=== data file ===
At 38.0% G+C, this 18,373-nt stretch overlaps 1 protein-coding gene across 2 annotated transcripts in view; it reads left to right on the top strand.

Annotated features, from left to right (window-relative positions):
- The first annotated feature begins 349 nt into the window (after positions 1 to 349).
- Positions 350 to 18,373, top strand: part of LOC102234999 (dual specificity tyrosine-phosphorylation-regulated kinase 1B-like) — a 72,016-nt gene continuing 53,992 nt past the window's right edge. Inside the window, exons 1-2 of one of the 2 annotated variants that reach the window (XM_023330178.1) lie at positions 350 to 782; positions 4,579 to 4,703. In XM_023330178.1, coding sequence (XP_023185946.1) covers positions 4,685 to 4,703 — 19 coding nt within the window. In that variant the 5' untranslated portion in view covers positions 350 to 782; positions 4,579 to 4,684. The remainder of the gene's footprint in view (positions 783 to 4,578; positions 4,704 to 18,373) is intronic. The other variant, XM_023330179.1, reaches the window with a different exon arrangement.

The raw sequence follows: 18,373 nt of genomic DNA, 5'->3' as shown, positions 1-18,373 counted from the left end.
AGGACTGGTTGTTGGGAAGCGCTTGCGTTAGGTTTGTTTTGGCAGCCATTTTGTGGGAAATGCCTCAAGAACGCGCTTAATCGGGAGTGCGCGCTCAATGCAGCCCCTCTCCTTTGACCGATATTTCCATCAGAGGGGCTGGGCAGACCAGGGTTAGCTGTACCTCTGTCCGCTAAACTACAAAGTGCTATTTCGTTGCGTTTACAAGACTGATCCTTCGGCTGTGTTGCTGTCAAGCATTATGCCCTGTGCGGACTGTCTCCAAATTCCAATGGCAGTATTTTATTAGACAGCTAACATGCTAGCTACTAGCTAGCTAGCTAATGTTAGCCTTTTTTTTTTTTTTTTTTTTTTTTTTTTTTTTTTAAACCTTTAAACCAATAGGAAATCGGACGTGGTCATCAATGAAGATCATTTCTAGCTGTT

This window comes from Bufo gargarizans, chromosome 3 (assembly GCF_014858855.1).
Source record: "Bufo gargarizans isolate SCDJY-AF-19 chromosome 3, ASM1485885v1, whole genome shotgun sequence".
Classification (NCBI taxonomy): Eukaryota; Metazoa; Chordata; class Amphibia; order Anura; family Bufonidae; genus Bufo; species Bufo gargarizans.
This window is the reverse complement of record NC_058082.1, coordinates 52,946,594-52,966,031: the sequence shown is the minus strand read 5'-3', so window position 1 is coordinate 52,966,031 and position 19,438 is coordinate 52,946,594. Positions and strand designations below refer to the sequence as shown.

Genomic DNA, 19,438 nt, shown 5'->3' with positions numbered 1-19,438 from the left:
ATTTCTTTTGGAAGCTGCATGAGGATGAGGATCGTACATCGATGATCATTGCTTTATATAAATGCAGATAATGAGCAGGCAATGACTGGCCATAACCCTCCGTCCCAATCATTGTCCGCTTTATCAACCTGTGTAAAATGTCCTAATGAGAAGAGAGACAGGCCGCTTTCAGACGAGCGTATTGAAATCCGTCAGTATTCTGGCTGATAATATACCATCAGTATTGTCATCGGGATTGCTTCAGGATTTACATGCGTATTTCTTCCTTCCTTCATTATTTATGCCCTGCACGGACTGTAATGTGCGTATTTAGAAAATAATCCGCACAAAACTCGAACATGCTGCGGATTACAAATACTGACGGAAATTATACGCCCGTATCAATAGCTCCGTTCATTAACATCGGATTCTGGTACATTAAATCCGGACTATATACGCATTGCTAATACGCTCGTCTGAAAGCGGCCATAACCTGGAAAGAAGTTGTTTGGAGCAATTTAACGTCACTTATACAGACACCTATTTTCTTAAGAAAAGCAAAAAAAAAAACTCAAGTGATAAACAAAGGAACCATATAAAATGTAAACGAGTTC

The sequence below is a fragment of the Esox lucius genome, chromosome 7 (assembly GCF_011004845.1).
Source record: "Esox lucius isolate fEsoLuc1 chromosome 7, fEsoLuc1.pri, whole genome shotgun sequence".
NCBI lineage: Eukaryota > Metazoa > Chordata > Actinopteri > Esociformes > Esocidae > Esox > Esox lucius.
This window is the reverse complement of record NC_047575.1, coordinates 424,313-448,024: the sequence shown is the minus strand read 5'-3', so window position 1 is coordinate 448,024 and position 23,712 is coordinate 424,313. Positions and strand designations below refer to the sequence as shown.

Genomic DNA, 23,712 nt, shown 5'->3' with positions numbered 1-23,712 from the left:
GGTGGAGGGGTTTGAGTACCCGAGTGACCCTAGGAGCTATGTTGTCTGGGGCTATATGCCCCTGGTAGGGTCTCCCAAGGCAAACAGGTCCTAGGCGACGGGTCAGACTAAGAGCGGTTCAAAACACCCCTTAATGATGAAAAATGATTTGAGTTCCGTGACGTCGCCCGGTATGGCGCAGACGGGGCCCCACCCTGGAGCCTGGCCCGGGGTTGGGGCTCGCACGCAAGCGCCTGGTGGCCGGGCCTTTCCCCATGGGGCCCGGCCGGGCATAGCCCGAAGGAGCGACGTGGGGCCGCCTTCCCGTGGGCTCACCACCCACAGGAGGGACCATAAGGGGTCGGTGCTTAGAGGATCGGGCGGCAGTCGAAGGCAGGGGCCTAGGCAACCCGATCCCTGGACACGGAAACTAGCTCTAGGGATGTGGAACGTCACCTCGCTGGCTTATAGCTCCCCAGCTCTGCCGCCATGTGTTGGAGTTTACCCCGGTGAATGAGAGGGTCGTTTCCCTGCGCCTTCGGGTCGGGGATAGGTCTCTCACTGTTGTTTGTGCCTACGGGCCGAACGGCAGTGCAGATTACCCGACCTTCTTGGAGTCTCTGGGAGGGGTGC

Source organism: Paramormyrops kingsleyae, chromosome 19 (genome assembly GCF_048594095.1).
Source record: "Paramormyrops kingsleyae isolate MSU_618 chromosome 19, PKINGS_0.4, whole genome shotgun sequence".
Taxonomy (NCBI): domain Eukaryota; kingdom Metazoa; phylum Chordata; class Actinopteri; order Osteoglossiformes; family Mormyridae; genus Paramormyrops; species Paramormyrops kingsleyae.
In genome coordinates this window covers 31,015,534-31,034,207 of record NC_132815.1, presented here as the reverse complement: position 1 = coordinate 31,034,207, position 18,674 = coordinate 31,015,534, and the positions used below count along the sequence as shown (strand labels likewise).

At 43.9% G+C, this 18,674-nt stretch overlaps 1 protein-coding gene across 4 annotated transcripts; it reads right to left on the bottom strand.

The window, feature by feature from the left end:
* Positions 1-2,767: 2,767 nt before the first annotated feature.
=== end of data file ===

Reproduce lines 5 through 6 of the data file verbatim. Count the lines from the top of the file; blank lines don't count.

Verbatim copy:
The raw sequence follows: 18,373 nt of genomic DNA, 5'->3' as shown, positions 1-18,373 counted from the left end.
AGGACTGGTTGTTGGGAAGCGCTTGCGTTAGGTTTGTTTTGGCAGCCATTTTGTGGGAAATGCCTCAAGAACGCGCTTAATCGGGAGTGCGCGCTCAATGCAGCCCCTCTCCTTTGACCGATATTTCCATCAGAGGGGCTGGGCAGACCAGGGTTAGCTGTACCTCTGTCCGCTAAACTACAAAGTGCTATTTCGTTGCGTTTACAAGACTGATCCTTCGGCTGTGTTGCTGTCAAGCATTATGCCCTGTGCGGACTGTCTCCAAATTCCAATGGCAGTATTTTATTAGACAGCTAACATGCTAGCTACTAGCTAGCTAGCTAATGTTAGCCTTTTTTTTTTTTTTTTTTTTTTTTTTTTTTTTTTAAACCTTTAAACCAATAGGAAATCGGACGTGGTCATCAATGAAGATCATTTCTAGCTGTT